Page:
This Flash issue kicks off with one of the less inspiring covers in the series, but, as cartoonist Rog Bollen of Animal Crackers, Catfish and Funny Business fame once told me when I visited him seeking advice on how to break into newspaper comics, they can’t all be blockbusters. Not the most inspiring advice, but I do get how he was trying to help me avoid a pressure filled trap that he apparently saw awaiting me down the road. And, as was my won’t, I pretty much ignored it as I did with most of the good advice I received at that time. Ah, the ignorance and arrogance of youth. Anyway, probably the most egregious thing about the cover is the fact that the boy on the cover has the opposite color hair and hat from the boy in the story inside. Maybe they can’t all be blockbusters, but they can all be proofread.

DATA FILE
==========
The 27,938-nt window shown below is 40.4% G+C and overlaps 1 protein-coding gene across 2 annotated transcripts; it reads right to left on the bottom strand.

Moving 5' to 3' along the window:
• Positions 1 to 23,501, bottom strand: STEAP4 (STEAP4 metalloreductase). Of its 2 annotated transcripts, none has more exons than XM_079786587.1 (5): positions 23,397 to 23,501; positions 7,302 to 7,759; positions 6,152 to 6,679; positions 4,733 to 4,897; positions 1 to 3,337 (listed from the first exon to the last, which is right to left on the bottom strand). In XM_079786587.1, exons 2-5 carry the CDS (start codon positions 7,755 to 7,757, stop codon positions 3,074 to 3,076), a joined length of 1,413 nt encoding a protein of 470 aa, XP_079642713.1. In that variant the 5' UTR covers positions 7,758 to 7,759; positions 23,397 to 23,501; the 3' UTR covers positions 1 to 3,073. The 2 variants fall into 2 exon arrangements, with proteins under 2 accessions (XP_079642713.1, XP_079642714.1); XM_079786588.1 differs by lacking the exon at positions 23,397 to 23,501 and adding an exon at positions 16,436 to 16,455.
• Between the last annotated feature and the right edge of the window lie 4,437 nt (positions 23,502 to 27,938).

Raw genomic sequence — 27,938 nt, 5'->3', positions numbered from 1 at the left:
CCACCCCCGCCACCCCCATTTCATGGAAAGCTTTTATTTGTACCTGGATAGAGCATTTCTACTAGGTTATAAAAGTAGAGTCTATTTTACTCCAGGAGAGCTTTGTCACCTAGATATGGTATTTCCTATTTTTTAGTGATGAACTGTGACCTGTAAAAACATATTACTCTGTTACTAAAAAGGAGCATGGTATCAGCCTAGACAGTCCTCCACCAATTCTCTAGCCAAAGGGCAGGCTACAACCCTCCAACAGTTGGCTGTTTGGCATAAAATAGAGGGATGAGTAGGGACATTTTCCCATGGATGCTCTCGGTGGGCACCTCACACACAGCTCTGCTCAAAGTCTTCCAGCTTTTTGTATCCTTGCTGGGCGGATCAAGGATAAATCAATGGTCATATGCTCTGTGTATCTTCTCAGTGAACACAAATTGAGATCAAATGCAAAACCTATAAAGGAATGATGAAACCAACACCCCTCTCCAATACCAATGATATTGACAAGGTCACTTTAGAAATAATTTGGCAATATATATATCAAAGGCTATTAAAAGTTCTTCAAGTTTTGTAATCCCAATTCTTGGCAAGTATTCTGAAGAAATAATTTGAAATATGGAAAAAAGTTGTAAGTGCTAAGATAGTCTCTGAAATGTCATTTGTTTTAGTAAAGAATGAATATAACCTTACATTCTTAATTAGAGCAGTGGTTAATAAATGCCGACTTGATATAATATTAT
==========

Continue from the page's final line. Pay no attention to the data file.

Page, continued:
The Cary Bates story inside was hamstrung just a bit by have to pretzel things around to fit the no doubt Julie Schwartz, inspired, suggested, shoved-down-your throat cover idea. But Bates made up for it by bringing back the 64th century villain/magician Abra Kadabra. Points not only for that, but also to Irv Novick and Dick Giordano for their rendition of the malevolent master of magic (I know it’s really super advanced science and not magic, but let’s play along) who never looked better. The contrived plot has the Flash being dragged into a kids cartoon show on television. The hokeyest part is where AK impales the Flash with rods designed to dampen his speed much like the rods do in a nuclear reactor. One rod travels through the top of the Flash’s head and out his groin which makes it uncomfortable to look at in the extreme. Bates stays in hokey mode for the manner in which the Flash escapes which involves a rubber bullet shot by the boy bouncing all over to Betsy and back before finally hitting him and breaking the spell. Why it would do this is mystifying at best, but, in the words of the great Rog Bollen…